It’s easy for musicians to get so caught up in the latest gear, plugins, and presets, and forget that ultimately, it’s all about the music. Join Eyal Levi and special guests Ryan Clark (Demon Hunter), Todd Jones (Nails, Terror), and John Browne (Monuments) for an in-depth exploration of what it takes to craft great songs.

Eyal will share the tricks of the songwriting trade he’s learned over years of experience as a producer at Audiohammer Studios (The Black Dahlia Murder, August Burns Red, Whitechapel) and guitarist for Century Media/Roadrunner artists Daath. Throughout this two-day course, you’ll learn everything you need to know about the three core components of metal/rock songwriting. You’ll learn about basic song structure and riff-writing; melodies, leads, and vocals; and fine-tuning the arrangement to take your song from good to great. Eyal will be joined by special guests -- from musicians to producers and more -- who will empower you to take your songwriting to new heights.

Class Materials

bonus material with purchase

Metal Songwriting Slides Session 1

Metal Songwriting Slides Session 2

Ratings and Reviews

Student Work

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user 6f3d0a

Eyal and all the guests are awesome here and really provide a solid education on Songwriting and writing within the Metal genre. One thing that Eyal said that really struck a chord with me, was how Songwriting was being taught at the music school he dropped out of and how it was uninspiring. I completely and thoroughly agree. I own many, many books and videos on Songwriting and I cannot get past the first few pages because it doesn't speak to me and my needs as a Songwriter who is focused on writing Metal. I've been playing Guitar for 25 years now and this is the very first course I've seen that takes Metal songwriting seriously and as a subject worth studying. I would like to commend CreativeLive on having the guts to feature heavy music so prominently in their courses and thank them for helping us establish Metal as a more serious genre. One that is worthy of awards, praise, distinction and honor. In Metal and Strength, R. Ross Strength Keeper Songwriting/Guitars/Vocals/Arranging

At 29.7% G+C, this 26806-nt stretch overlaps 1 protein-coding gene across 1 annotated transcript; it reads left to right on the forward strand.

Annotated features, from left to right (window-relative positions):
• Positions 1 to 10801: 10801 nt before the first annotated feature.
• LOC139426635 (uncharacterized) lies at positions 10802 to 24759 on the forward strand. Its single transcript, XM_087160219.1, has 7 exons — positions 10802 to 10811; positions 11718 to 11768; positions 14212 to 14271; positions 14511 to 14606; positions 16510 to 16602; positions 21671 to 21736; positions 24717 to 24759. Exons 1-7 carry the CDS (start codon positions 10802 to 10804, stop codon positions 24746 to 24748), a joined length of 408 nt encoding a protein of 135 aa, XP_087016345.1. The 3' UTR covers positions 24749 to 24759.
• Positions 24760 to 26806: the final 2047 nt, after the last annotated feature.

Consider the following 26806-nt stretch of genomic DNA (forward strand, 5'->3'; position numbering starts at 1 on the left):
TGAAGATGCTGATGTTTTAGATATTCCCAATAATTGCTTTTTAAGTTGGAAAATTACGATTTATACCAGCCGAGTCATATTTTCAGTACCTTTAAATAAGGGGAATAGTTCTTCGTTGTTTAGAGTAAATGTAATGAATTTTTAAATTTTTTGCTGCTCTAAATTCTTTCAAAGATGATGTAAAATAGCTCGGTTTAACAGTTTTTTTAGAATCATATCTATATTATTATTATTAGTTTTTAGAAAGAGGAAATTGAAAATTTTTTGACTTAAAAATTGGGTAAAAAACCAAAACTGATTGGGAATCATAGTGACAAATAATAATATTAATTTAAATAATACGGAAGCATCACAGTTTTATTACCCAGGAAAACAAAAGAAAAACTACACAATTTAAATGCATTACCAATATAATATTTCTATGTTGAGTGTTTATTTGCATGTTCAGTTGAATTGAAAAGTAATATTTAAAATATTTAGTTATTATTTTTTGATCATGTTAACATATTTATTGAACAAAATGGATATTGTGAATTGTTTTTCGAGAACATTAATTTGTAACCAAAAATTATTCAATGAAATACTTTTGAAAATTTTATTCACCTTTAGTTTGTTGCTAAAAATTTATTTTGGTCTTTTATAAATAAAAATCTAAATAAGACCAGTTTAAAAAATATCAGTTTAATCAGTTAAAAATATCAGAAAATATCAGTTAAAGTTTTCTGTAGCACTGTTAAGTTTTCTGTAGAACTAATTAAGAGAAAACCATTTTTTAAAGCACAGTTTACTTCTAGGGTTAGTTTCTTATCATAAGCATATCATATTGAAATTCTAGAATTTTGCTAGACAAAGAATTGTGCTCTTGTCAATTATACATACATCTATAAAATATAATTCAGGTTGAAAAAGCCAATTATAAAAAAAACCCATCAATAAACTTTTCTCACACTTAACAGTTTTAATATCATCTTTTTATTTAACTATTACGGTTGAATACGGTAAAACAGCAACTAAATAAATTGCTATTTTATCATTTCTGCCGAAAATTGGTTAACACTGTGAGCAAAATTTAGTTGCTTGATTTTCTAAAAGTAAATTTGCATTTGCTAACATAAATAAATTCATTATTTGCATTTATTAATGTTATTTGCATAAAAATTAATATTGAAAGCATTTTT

Mike Lamb

This was a massively inspirational and incredibly helpful course. By the end of it I had a notebook full of incredibly useful tips and tricks, and I definitely plan a rewatch as soon as possible. I've been in bands writing songs for the better part of 15 years, but this has put a lot of focus on some of the corners I've cut or the areas where I've been lazy with the smaller details. No matter where you are in your songwriting you'll definitely benefit from this, and Eyal articulates everything in an engaging way and positive way. Even if you think you're a good songwriter, there's a tonne here you can benefit from. 10/10 - Thanks Eyal!

Marco Ramírez

Great course, I have enjoyed it a lot and I'm sure I will come back to reinforce many of the concepts shown through the videos. Right now I'm good to go with ideas to apply to my songwriting skills and reinforce several concepts I already had developed prior to this course. This is a great lesson series... even for advanced musicians, anyone can get stuck in this wonderful world of writing and this course shows you tools to get out the best of this process.